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Last year I was given the following question as part of an exam, but looking back I'm not sure how to get the answer.

Q: Alice is an astronaut who falls radially into a Schwarzschild black hole. During her fall, she sends radio signals radially to her friend Bob, who is at constant radius far from the black hole.

(i) Use outgoing Eddington-Finkelstein coordinates $(u, r, \theta, \phi )$ to show that the redshift of the signals received by Bob is given by $$ \frac{\lambda_B}{\lambda_A} = \frac{du}{d\tau} $$ where Alice’s trajectory is $u=u(\tau)$, $r=r(\tau)$, $\tau$ is her proper time, and the RHS is evaluated at the time the signal is emitted.

Naive attempt:
$$ \frac{\lambda_B}{\lambda_A} = \frac{d\tau_B}{d\tau_A} = \sqrt{1-\frac{2M}{r_B}} \frac{du}{d\tau_A} \quad ??? $$

Assuming $\frac{du}{d\tau_A}$ is equal to the RHS desired, I have an extra square root factor unfortunately. Now that I think of it though, surely the solution must have some dependence on $r_B$... do you think this was a typo in the exam?

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The outgoing E-F metric is (units of $G=1$, $c=1$, radial motion only) $$ d\tau^2 = \left(1 - \frac{2M}{r}\right)\ du^2 + 2du\ dr$$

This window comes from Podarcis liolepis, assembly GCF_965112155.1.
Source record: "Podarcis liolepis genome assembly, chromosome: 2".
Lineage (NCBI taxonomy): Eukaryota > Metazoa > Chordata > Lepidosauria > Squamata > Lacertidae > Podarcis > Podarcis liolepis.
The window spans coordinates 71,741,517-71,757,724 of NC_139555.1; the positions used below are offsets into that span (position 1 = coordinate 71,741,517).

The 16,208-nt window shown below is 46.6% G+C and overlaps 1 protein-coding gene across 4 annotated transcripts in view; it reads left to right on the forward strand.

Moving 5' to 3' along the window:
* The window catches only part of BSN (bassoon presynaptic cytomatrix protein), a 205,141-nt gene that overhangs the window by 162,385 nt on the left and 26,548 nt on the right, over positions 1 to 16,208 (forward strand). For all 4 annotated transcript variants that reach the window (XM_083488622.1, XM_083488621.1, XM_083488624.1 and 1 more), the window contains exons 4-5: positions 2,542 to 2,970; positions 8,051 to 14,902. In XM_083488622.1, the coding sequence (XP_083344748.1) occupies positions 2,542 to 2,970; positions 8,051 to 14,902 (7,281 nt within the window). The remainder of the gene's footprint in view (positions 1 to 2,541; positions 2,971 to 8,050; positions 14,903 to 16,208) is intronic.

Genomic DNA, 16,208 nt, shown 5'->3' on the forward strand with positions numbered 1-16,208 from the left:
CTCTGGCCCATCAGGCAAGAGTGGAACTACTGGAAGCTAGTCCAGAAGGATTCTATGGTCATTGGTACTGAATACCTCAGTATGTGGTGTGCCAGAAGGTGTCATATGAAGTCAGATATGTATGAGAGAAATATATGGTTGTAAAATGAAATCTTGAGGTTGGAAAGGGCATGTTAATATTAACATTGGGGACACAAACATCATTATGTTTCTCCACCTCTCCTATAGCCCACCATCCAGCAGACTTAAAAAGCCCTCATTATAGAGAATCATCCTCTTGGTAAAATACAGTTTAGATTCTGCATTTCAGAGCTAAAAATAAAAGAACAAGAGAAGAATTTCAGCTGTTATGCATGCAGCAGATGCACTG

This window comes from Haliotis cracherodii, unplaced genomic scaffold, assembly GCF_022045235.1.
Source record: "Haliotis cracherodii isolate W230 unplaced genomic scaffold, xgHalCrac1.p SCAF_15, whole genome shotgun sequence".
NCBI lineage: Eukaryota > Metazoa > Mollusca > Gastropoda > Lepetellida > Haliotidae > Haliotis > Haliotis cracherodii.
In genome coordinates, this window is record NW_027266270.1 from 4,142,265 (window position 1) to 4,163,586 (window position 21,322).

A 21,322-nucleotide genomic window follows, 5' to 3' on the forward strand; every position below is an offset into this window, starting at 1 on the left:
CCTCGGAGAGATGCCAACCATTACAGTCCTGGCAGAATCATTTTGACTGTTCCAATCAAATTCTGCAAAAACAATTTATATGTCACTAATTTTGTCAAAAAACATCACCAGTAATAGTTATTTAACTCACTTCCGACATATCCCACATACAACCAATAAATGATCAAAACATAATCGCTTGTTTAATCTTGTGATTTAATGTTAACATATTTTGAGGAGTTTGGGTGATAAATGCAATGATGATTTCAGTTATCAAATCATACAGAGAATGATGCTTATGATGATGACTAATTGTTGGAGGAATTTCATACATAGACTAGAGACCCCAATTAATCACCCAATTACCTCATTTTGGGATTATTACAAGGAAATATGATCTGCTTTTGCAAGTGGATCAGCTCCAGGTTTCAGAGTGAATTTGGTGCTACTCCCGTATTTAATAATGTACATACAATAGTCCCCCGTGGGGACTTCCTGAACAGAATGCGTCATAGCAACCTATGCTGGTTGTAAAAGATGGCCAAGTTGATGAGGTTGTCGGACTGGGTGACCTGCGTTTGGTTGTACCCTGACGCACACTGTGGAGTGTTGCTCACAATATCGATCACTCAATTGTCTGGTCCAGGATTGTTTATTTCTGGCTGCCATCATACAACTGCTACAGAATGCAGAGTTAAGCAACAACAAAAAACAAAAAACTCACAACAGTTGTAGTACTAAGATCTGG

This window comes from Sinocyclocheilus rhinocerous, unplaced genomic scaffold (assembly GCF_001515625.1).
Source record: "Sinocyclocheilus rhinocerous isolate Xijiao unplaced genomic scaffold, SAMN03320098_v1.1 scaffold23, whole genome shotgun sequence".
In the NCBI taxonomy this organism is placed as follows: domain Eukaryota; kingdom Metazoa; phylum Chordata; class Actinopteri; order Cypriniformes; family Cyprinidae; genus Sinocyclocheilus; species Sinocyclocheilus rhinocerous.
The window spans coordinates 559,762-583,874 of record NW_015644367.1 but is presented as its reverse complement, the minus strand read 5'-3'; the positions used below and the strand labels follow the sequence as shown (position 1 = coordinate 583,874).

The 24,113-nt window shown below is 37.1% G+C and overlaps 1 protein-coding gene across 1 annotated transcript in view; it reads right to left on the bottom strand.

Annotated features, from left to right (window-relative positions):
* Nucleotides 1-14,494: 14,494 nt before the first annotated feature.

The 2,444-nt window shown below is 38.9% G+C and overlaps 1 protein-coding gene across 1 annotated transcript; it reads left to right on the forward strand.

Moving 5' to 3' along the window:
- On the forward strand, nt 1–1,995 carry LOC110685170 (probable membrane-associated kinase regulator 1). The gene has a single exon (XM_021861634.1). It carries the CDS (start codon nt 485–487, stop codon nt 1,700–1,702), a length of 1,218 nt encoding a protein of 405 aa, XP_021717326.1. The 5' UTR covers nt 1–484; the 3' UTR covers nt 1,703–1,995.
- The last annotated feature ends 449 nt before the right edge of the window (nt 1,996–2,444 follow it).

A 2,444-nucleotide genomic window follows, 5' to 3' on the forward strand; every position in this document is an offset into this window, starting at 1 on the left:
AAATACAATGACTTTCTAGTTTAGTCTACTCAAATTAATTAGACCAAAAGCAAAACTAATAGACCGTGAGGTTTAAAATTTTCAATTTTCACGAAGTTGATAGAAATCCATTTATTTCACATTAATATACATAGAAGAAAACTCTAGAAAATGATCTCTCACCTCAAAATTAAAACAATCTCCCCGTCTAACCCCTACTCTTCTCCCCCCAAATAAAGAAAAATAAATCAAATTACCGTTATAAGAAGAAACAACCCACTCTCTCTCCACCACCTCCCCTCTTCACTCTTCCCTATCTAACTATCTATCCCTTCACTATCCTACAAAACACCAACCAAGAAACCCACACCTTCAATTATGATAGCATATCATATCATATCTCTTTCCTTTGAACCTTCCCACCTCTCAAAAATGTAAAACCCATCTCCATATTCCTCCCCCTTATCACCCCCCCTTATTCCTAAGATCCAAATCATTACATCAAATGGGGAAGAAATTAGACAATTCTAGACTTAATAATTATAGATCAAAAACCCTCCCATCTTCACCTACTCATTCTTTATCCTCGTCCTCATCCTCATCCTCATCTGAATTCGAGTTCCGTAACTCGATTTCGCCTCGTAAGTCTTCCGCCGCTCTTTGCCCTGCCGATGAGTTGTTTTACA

For Bob, $dr=0$, so $$ \Delta \tau_B = \left(1 - \frac{2M}{r_{B}} \right)^{1/2} \Delta u $$ and I think you are supposed to assume that "far from the black hole" means $r_B \gg 2M$, so $\Delta \tau_B = \Delta u$.

Now here, $\Delta \tau_B$ is the proper time between pulses or wavepeaks in Bob's frame and $\Delta u$ is the corresponding change in the $u$ coordinate. But an advantage to the Eddington-Finkelstein coordinates is that outgoing light rays travel on geodesics of constant $u$, and so the value of $\Delta u$ (but not $\Delta \tau$) is exactly the same in Alice's frame.

Thus in Alice's frame $$ \Delta \tau_A = \left(\frac{du}{d\tau} \right)^{-1} \Delta u $$

To work out the redshift we use the formula as per your question $$ \frac{\lambda_B}{\lambda_A} = \frac{\Delta \tau_B}{\Delta \tau_A} = \frac{\Delta u}{\Delta u (du/d\tau)^{-1}} = \frac{du}{d\tau}$$

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